I got to see several of the endangered breeds that Nathalie’s group works with. And it was a very full day – just at Nathalie’s! Nathalie and her family participate in a landscape management program with their sheep (and goats). They have their sheep in orchards and surrounding land to eat the grass and weeds. These orchards used to be taken care of by machines but as the equipment got larger it would no longer fit between and beneath the trees so they looked to another solution – sheep and goats! Nathalie spends a lot of time moving all her animals around to control the growth. To those of us in Northern California right now, this is looking pretty lush!

orchard

The first group we visited were the Alpines Steinschaf (Alpine Stone Sheep). They have retained their beautiful colors because when, about 100 years ago, the King of Bavaria wanted only white sheep, the farmers hid their colored sheep in the mountains to protect them. Today, as the most seriously endangered German Sheep breed, there are about 30 breeding groups in Germany with a total of about 600 sheep (when Nathalie’s group began with this breed in 2004 there were only 148 registered sheep in this breed!).

gray alpines steinschauf

Look at the range of colors. I will have two of these colors coming to me soon in the form of spinning batts (wool prepared for spinning).

alp stein group

alp stein 2

Now, from a different field, meet “Noah”. He is an Alpines Steinschaf ram, one year old. They are hoping that he will be a champion in a few years. He already looks like one to me!

who is this horned ram?

Another breed that Nathalie has is Coburger Fuchsschaf (fox sheep). It is a centuries old breed from the Middle East and Central Asia and, more recently, from the Coburg area of Austria. According to Verena Täuber’s article in the conference proceedings from last year, this sheep almost disappeared until local farmers told a cloth manufacturer about it when he was looking for a breed to improve the quality of his tweed. Fortunately, the numbers have increased significantly. The wool is excellent for spinning and felting. (Yes, I have some of this spinning wool coming home, too!). Like our own California Reds and the Solognote we saw last year in France, the lambs are born a beautiful dark russet color.

c f with lambs

c f ewe and lamb

I was lucky (again!) to get to feed a bottle baby from this breed and sneak in a little cuddling.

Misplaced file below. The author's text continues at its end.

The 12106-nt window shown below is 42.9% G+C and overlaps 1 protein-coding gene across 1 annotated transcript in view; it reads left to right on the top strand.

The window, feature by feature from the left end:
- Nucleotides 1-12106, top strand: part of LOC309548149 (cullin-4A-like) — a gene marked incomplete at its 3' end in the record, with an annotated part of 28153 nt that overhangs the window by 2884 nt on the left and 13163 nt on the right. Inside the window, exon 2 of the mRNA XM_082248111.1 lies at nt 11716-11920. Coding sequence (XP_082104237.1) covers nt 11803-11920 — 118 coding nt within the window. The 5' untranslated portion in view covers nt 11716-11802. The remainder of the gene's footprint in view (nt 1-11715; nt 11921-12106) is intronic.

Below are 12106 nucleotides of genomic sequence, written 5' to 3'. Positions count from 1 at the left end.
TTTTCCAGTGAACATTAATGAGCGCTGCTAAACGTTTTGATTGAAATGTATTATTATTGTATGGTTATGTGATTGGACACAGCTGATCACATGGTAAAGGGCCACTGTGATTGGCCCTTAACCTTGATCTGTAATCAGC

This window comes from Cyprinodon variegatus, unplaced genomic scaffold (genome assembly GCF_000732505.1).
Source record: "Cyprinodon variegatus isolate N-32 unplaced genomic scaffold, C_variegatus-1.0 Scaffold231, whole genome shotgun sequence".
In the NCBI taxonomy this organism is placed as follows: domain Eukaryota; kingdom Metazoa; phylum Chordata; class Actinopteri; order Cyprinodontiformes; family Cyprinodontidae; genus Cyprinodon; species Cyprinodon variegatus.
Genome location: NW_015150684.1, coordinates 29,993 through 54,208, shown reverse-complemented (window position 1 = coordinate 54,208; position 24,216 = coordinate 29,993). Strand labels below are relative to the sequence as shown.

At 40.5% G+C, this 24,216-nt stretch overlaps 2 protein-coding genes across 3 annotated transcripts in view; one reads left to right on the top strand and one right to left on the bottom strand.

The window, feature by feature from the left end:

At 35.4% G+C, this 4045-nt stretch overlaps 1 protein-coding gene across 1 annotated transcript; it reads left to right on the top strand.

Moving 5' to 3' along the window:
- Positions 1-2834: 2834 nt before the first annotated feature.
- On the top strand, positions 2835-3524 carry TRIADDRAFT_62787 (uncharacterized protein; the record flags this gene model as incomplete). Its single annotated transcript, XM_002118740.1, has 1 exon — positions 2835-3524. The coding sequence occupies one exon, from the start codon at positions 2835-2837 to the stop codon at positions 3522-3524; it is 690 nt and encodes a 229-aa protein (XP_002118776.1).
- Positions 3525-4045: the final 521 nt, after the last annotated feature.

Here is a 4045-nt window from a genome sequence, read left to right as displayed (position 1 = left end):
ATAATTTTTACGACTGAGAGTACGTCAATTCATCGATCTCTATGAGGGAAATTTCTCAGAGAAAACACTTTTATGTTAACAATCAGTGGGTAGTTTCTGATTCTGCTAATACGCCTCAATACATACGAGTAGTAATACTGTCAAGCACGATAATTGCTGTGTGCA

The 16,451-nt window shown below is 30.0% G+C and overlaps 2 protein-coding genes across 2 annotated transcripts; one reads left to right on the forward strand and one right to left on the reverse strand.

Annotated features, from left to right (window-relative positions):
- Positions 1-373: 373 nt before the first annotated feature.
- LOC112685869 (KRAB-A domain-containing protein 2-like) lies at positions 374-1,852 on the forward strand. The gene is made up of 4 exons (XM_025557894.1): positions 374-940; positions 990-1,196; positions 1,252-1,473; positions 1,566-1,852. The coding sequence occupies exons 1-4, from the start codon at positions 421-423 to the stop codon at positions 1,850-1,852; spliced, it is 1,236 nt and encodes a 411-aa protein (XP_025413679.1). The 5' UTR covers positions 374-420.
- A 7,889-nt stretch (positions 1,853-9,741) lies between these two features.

bottle baby

cuddling fat boy

Along with the Coburger Fuchsschaf in the next photo, you will see another breed Nathalie has, the Schwarzbraunes Bergschaf (Brown Swiss Mountain Sheep) which originated in Switzerland. They are the dark brown ones in the photo.

mtn sheep

mtn and c f

In another field we found a very cooperative group of sheep! These yearling Alpines Steinschaf ewes (on the left) and Coburger Fuchsschaf ewes (on the right) lined up perfectly for the photo! They will be sheared soon for the first time so their wool is classed as lambswool.

lined up

As we move from field to field (because she was taking time to show me everything, a walk of about two and a half hours), I think their young herding dog, Fay, wondered why Nathalie was so slow today!

fay wonders what is taking us so long

We also visited Nathalie’s goats. They are Thüringer Waldziege (a goat from the forest of Thüringen from the eastern part of Germany). They were a little reluctant to meet me so Nathalie went up to get them.

goats in grass 2

n brings goats down

goats behind fence

They’d had enough socializing and left – to go back to work.

goats leaving

The countryside here is beautiful but it would quickly become overgrown and not healthy without the work of people like Nathalie and her animals. Twice a day she has to make the trek to check on the health and safety of her animals and move them and fences as required to keep this landscape managed properly. It’s an incredible amount of work but with the help of her animals, she keeps it beautiful and, at the same time, works to preserve these rare breeds of sheep and goats.

village with fields

wildflowers 3

That was a lot of animals in one day. And now I hear we are off to Austria tomorrow!

Published in: on June 5, 2015 at 1:21 am  Leave a Comment  
Follow

Get every new post delivered to your Inbox.

Join 70 other followers